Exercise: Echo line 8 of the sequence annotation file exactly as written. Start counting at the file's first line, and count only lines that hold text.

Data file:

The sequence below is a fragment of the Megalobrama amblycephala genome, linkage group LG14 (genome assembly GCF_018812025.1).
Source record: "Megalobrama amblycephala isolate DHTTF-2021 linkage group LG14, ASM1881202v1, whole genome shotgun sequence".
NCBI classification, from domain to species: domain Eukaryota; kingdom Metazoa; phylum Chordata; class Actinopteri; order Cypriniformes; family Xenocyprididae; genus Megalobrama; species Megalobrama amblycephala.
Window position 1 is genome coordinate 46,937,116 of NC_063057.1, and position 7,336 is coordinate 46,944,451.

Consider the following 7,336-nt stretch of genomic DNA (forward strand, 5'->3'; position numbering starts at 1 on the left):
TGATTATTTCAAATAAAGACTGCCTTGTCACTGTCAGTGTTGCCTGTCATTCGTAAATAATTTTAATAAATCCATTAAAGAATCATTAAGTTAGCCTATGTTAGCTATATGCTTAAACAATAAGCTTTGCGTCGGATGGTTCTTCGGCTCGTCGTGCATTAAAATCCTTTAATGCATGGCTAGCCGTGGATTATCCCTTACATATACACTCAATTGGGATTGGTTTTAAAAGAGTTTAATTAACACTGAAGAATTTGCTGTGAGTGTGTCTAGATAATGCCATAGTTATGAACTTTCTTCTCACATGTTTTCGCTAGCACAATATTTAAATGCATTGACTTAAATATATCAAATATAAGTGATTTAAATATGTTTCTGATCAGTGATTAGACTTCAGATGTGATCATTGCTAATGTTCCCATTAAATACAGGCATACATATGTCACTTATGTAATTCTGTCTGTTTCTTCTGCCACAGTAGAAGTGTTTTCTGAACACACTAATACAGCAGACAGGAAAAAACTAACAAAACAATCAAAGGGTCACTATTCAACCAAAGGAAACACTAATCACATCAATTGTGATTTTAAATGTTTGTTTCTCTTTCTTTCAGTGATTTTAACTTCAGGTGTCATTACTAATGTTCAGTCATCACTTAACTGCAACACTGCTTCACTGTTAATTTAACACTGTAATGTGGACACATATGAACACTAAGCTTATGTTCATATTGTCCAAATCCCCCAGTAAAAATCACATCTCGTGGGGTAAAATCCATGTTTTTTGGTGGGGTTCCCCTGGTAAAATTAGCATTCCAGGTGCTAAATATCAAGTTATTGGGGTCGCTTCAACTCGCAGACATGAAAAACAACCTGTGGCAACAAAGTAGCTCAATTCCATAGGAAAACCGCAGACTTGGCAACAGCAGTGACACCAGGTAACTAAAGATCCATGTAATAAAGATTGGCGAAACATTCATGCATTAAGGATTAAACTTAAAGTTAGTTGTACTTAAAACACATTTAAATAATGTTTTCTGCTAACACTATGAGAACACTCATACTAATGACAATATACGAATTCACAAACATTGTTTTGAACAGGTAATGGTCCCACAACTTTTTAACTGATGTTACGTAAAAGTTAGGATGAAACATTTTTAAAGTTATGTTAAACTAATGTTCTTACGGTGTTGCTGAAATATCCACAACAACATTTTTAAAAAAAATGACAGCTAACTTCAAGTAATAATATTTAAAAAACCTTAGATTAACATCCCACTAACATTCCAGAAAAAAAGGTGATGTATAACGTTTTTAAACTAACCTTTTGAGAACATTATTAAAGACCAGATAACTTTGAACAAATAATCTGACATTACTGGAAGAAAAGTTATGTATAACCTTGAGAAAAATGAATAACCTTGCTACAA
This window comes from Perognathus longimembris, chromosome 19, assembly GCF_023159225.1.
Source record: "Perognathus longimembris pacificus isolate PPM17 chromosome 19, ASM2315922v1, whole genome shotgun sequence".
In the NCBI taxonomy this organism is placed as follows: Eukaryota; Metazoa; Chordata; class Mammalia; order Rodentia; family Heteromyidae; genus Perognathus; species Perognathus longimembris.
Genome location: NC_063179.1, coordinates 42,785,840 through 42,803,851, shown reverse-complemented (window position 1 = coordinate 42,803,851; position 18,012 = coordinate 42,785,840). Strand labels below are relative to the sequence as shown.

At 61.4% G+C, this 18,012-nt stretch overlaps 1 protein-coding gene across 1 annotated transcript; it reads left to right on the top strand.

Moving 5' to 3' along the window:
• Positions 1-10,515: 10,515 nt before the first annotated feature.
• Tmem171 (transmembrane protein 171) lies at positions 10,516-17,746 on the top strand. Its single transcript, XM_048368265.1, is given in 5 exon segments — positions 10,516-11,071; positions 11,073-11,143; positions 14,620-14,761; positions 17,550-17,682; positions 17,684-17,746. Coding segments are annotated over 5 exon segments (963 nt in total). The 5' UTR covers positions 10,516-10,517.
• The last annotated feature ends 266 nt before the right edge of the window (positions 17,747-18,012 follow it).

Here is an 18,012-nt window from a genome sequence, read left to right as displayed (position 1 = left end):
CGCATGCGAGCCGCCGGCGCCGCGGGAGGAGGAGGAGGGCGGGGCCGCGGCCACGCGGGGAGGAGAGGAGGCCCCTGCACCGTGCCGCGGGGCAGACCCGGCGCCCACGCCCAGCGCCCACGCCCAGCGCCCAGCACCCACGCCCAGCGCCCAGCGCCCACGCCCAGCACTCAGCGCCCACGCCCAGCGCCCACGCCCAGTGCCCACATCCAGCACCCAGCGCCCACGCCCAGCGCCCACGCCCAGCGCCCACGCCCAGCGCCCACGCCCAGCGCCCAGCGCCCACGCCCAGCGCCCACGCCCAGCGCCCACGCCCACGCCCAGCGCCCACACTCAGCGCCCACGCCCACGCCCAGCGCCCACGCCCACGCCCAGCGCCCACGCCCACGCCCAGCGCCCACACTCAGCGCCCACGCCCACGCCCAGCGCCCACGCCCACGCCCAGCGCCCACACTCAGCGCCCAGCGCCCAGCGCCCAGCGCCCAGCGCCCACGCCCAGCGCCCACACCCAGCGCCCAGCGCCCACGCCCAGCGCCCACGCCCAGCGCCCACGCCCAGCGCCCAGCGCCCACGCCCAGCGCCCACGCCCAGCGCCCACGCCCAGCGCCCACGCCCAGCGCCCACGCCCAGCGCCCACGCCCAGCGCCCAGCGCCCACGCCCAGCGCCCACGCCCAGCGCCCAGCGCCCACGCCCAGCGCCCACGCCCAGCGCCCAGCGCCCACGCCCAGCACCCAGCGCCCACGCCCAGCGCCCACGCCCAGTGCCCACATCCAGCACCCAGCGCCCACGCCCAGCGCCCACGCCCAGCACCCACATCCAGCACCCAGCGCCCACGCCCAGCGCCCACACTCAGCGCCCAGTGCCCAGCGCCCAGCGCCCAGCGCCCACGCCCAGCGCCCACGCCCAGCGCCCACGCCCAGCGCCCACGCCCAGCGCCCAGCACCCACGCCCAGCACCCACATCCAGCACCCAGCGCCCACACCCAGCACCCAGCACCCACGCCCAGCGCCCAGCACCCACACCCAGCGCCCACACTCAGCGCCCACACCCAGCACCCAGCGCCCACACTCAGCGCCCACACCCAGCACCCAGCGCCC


Source record: "Perognathus longimembris pacificus isolate PPM17 chromosome 19, ASM2315922v1, whole genome shotgun sequence".